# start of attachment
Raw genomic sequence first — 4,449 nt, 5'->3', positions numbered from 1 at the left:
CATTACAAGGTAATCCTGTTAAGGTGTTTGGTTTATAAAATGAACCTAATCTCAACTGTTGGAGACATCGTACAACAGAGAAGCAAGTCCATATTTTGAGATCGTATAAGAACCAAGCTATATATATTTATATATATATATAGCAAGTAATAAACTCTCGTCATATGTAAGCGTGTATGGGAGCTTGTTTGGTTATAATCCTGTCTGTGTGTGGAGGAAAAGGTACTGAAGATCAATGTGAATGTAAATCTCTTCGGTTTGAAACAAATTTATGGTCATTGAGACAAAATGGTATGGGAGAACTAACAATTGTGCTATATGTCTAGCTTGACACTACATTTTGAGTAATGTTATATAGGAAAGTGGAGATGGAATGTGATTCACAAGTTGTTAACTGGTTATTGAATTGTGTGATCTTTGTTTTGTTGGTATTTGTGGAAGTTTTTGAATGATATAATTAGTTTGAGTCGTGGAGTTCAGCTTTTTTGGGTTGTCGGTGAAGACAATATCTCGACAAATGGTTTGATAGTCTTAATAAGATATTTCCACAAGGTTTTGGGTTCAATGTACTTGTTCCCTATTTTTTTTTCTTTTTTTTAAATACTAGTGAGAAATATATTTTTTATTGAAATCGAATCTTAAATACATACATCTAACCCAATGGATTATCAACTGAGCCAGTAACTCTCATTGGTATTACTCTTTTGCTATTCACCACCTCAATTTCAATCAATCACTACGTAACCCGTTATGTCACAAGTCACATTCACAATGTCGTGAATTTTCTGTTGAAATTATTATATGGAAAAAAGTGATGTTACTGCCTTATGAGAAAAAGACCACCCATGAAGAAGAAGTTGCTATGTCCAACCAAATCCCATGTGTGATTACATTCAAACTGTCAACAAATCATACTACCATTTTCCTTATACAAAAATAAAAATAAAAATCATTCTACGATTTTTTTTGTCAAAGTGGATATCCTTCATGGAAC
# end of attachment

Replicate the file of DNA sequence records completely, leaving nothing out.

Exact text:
Raw genomic sequence first — 4,449 nt, 5'->3', positions numbered from 1 at the left:
CATTACAAGGTAATCCTGTTAAGGTGTTTGGTTTATAAAATGAACCTAATCTCAACTGTTGGAGACATCGTACAACAGAGAAGCAAGTCCATATTTTGAGATCGTATAAGAACCAAGCTATATATATTTATATATATATATAGCAAGTAATAAACTCTCGTCATATGTAAGCGTGTATGGGAGCTTGTTTGGTTATAATCCTGTCTGTGTGTGGAGGAAAAGGTACTGAAGATCAATGTGAATGTAAATCTCTTCGGTTTGAAACAAATTTATGGTCATTGAGACAAAATGGTATGGGAGAACTAACAATTGTGCTATATGTCTAGCTTGACACTACATTTTGAGTAATGTTATATAGGAAAGTGGAGATGGAATGTGATTCACAAGTTGTTAACTGGTTATTGAATTGTGTGATCTTTGTTTTGTTGGTATTTGTGGAAGTTTTTGAATGATATAATTAGTTTGAGTCGTGGAGTTCAGCTTTTTTGGGTTGTCGGTGAAGACAATATCTCGACAAATGGTTTGATAGTCTTAATAAGATATTTCCACAAGGTTTTGGGTTCAATGTACTTGTTCCCTATTTTTTTTTCTTTTTTTTAAATACTAGTGAGAAATATATTTTTTATTGAAATCGAATCTTAAATACATACATCTAACCCAATGGATTATCAACTGAGCCAGTAACTCTCATTGGTATTACTCTTTTGCTATTCACCACCTCAATTTCAATCAATCACTACGTAACCCGTTATGTCACAAGTCACATTCACAATGTCGTGAATTTTCTGTTGAAATTATTATATGGAAAAAAGTGATGTTACTGCCTTATGAGAAAAAGACCACCCATGAAGAAGAAGTTGCTATGTCCAACCAAATCCCATGTGTGATTACATTCAAACTGTCAACAAATCATACTACCATTTTCCTTATACAAAAATAAAAATAAAAATCATTCTACGATTTTTTTTGTCAAAGTGGATATCCTTCATGGAAC